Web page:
The system balances factors like the cost of a fix, the money that will be saved by the fix, and the disruption a fix will have on employees. It then prioritises the issues it finds based on these factors.

Microsoft facilities engineer Jonathan Grove sums up how the new system changes his job “I used to spend 70 percent of my time gathering and compiling data and only about 30 percent of my time doing engineering,” Grove says. “Our smart buildings work serves up data for me in easily consumable formats, so now I get to spend 95 percent of my time doing engineering, which is great.”

The facilities team are now dealing with enormous quantities of data. According to Microsoft, the 125 buildings contain 2,000,000 data points outputting around 500,000,000 data transactions every 24 hours. The charts, graphics and reports it produces leads to about 32,300 work orders being issued per quarter. And 48% of the faults found are corrected within 60 seconds. Microsoft forecasts energy savings of 6-10% per year, with an implementation payback of 18 months.

Because Microsoft’s smart building tool was built using off the shelf Microsoft technologies, it is now being productised and will be offered for sale. It joins a slew of other smarter building solutions currently on the market from the likes of IBM, Echelon, Cisco et al, but given this one is built with basic Microsoft technologies, it will be interesting to see where it comes in terms of pricing.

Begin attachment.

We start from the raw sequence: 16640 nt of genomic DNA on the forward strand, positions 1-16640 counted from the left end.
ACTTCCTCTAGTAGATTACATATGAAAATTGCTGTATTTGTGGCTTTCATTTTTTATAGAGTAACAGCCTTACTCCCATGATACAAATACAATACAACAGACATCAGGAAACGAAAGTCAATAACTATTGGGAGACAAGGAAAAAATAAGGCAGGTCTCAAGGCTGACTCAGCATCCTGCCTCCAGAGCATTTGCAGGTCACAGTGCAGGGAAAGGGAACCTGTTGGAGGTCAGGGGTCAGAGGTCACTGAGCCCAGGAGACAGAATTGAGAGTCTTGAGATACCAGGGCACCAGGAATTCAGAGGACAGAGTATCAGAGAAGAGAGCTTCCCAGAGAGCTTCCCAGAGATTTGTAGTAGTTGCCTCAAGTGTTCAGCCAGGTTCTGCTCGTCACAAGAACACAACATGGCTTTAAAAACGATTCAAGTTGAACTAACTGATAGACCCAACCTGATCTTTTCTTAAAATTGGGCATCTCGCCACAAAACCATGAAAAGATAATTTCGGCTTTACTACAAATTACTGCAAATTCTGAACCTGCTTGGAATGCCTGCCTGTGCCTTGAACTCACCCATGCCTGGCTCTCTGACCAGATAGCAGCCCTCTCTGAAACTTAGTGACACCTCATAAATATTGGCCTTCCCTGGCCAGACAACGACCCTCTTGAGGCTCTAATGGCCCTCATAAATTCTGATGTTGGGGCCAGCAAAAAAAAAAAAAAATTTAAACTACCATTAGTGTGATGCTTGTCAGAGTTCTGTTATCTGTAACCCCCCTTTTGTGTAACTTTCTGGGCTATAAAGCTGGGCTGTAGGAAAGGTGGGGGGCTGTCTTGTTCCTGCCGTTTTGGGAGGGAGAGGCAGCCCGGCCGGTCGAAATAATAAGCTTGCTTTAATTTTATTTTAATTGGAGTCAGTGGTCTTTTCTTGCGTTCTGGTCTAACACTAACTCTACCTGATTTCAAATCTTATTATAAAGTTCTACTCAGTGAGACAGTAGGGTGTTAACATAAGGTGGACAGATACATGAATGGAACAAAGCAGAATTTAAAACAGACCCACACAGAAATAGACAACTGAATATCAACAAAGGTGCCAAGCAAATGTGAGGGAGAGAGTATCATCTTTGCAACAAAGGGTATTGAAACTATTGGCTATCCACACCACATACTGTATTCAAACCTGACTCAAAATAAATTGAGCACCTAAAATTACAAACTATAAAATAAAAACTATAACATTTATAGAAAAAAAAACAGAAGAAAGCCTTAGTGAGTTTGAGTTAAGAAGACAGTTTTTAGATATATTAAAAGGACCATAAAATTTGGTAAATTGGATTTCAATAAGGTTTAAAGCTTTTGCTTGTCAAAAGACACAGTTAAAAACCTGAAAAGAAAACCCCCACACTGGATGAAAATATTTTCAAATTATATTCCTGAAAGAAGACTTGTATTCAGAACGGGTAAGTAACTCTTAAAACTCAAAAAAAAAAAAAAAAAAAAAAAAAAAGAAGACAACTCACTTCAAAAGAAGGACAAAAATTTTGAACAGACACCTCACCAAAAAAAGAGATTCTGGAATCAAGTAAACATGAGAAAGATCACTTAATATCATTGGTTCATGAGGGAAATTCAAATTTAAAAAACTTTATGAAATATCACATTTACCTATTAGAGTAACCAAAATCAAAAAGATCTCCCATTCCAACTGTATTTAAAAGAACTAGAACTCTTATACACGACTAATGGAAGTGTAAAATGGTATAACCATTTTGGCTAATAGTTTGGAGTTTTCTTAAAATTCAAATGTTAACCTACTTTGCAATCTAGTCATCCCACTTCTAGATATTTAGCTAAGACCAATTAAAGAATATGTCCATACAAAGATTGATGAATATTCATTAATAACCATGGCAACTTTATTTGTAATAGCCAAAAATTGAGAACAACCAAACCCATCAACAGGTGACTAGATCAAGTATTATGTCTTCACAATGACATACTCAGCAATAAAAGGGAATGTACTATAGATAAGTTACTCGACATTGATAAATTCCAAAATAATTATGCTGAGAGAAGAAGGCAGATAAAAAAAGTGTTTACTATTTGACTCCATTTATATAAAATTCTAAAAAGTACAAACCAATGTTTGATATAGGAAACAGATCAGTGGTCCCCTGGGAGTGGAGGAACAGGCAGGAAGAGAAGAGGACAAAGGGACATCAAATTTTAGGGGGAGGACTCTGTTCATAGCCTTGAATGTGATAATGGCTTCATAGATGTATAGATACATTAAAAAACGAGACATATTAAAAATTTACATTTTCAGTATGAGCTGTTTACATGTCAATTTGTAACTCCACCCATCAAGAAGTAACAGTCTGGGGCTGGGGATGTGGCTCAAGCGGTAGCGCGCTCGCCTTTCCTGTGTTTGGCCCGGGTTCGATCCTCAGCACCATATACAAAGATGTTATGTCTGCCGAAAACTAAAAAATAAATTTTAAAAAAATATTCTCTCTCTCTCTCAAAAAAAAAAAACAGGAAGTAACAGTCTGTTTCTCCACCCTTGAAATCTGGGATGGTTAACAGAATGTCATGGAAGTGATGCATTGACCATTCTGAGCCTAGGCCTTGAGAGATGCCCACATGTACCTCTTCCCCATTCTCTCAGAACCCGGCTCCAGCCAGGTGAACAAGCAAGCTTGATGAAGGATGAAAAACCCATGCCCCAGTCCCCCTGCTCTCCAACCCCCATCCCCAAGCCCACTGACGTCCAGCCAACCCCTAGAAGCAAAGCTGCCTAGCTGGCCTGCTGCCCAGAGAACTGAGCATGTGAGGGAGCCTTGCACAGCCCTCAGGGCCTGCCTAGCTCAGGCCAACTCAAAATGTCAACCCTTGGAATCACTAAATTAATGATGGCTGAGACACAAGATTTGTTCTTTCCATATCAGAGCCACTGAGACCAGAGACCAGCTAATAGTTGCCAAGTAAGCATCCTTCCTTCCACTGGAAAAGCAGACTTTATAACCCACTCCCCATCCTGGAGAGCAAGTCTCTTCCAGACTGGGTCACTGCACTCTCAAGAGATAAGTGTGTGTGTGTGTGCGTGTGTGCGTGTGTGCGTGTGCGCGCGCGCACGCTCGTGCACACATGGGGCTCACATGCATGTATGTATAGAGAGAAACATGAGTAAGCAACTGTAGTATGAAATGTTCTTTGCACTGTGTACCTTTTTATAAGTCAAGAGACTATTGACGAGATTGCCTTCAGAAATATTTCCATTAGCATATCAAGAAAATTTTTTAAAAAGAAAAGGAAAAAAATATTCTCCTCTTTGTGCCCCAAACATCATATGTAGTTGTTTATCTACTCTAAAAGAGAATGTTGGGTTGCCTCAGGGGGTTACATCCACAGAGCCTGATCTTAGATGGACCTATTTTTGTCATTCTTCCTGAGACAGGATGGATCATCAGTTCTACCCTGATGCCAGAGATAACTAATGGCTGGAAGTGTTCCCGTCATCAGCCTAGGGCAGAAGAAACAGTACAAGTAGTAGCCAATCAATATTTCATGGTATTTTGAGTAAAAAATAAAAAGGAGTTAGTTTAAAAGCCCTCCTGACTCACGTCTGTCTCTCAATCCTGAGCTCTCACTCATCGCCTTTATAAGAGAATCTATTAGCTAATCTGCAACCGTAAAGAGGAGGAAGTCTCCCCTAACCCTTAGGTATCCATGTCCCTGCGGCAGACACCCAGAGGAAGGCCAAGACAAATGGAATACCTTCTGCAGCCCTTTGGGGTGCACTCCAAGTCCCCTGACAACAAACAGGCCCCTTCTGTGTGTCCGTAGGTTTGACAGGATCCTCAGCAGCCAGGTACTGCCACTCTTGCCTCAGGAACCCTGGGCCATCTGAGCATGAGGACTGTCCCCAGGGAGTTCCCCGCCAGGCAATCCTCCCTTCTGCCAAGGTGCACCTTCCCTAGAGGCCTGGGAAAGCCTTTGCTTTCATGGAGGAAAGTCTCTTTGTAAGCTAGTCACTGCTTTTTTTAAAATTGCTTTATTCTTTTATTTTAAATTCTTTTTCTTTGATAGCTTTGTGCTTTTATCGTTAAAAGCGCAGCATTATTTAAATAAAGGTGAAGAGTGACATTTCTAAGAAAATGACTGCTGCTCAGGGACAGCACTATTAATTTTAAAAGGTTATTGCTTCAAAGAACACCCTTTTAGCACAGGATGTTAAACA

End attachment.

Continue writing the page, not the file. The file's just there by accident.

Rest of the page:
Price will certainly be one of the big deciding factors in any purchasing decision, any building management tool will need to repay it’s costs within at least 18 months to merit consideration. Functionality too will be one of the primary purchase filters and what is not clear at all, from the Microsoft report, is whether their solution can handle buildings on multiple sites or geographies. If I hear back either way from Microsoft on this, I will update this post.